The title of this week’s blog comes from a sentiment I’ve used multiple times over the past week, though in this case I am referring to how we often approach teacher training/preparation.
At this point, my thoughts are somewhat rambling, and I fully admit I’ve been guilty of many of the practices I’m calling out in this blog. That said, we have a lot of work to do if we are going to get the training of teachers right.
Back in February, I attended the Deans for Impact Building Blocks Workshop with a team from our USF Urban Teacher Residency Partnership Program (UTRPP). You can read more about the Building Blocks on the link I’ve provided, but in short, Deans for Impact identified Modeling, Practice, Feedback, and Alignment as the four Building Blocks discussed at the workshop. The experience gave us time as a team to discuss where our program is in offering these four building blocks to our pre-service teachers. We chose to focus our next steps on Alignment, since being aligned with our school partners is the first step in ensuring our pre-service teachers have opportunities for the other three building blocks based on a shared vision. It takes a village, and that village is as much the university as it is the schools and school districts with whom we partner.
What the program also did was make me think more about the theory to practice divide that is so often an argument against teacher preparation programs. I am a firm believer that our students need to understand the ‘why‘ behind the practices we are teaching them. However, this is not the same thing as needing to develop a philosophy of education, particularly when they are often not exposed to competing theories. It is incredibly difficult to articulate your philosophy of education before you’ve had ample opportunity to practice teaching from multiple perspectives. Just ask any academic how challenging it can be to identify the theoretical framework from which they approach their latest research project…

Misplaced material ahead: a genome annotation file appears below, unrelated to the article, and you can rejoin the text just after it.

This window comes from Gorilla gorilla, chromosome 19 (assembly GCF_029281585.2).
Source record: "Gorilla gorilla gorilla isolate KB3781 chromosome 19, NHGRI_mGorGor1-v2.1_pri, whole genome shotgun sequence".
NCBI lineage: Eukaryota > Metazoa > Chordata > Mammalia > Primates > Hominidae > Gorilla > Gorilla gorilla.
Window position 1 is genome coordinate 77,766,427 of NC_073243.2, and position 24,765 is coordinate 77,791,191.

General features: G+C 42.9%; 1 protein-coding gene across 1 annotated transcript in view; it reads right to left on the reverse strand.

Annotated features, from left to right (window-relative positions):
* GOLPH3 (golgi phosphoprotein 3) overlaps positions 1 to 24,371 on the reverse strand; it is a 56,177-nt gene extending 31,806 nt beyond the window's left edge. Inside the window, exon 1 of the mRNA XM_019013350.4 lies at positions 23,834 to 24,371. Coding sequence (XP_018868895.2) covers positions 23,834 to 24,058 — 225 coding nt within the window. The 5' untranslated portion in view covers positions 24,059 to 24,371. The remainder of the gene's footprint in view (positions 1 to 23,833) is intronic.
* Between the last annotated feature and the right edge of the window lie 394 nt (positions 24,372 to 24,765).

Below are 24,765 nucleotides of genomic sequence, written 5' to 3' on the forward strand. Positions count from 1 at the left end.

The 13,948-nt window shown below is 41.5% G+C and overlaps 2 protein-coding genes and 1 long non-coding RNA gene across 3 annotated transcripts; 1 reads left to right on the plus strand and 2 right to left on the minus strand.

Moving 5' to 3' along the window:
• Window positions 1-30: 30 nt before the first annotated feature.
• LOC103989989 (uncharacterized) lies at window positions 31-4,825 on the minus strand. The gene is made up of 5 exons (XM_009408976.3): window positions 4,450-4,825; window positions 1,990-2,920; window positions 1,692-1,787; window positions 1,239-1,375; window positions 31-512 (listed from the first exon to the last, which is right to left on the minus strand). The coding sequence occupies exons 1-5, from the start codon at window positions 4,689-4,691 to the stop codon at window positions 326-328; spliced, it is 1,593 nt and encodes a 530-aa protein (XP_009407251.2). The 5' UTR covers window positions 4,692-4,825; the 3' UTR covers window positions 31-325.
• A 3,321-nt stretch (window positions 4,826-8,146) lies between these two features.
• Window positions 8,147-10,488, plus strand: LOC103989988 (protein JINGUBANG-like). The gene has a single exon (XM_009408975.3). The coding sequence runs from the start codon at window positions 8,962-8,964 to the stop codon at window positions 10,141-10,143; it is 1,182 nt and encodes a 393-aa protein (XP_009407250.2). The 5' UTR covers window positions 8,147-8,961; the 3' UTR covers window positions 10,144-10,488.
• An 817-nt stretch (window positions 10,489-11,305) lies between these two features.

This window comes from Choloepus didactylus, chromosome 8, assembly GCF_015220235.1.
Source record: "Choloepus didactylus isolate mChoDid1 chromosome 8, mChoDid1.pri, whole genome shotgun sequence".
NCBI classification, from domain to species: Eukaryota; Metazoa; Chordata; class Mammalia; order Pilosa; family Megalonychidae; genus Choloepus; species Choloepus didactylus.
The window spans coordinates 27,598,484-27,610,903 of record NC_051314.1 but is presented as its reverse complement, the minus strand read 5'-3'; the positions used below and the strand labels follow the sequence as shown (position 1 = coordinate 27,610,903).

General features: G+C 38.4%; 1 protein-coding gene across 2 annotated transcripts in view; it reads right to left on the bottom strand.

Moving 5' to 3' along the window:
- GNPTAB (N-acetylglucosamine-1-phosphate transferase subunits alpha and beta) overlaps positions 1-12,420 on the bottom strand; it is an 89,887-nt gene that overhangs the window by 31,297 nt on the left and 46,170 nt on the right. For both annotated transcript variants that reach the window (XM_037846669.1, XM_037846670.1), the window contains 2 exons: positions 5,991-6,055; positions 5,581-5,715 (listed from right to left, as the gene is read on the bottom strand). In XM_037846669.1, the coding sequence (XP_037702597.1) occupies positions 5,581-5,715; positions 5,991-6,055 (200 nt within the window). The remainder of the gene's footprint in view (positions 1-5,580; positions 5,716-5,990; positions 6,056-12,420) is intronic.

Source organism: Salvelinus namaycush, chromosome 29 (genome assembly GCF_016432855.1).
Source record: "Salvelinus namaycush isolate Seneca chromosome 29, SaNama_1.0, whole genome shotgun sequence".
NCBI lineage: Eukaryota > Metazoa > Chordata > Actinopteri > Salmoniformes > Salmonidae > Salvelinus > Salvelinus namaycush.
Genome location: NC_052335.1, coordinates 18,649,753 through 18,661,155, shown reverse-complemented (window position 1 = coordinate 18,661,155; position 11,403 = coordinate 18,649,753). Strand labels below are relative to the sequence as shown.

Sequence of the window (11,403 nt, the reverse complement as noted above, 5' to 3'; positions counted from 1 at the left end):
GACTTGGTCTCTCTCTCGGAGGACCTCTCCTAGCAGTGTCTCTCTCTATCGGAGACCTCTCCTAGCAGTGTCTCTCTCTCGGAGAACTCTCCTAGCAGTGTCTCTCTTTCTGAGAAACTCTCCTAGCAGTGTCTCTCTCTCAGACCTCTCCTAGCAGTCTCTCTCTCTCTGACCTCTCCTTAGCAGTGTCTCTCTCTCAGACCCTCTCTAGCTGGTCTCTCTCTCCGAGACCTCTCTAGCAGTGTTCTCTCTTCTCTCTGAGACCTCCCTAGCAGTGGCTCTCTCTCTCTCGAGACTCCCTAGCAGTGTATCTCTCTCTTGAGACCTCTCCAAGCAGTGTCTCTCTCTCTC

This of course leads me to think about the way we arrange coursework, and what we expect of pre-service teachers in terms of scope and sequence. As course lead for our reading classes, I have attempted to focus on the ways in which children develop as readers and match appropriate teaching strategies to that development. Without ample time to test these approaches in the field, however, the chasm between theory and practice grows wider. We make a lot of concessions in our curriculum based on the fact many pre-service teachers spend only one day in the field during the semesters they take the reading courses. For those in UTRPP, they spend considerably more time in the field, but due to our issues of alignment, they don’t often see in practice the approaches to teaching reading that we are teaching (this, by no means, is meant to place blame on either party. It is, however, a call for conversations relating to alignment). This makes practice of those approaches difficult. It also highlights the need for modelling by course instructors and opportunities for pre-service teachers to rehearse their teaching practices with a knowledgeable other (McDonald, Kazemi, & Kavanaugh, 2013; Vygotsky, 1978).
This makes me think about the book Practice Makes Practice, and how important it is for us to offer quality opportunities for pre-service teachers to practice what they are taught. It isn’t enough for them to try out a new approach. They must do so multiple times, receive feedback from a knowledgeable other, and refine their practice. Otherwise, they are practicing only for the sake of practice. Graham Nuthall argued that our current approach to supervision only perpetuates this idea of practice making practice, rather than practice leading to quality teaching. When you consider the amount of money teacher preparation programs put into traditional supervision, taking a closer look at the purpose and role of supervision is essential to our future.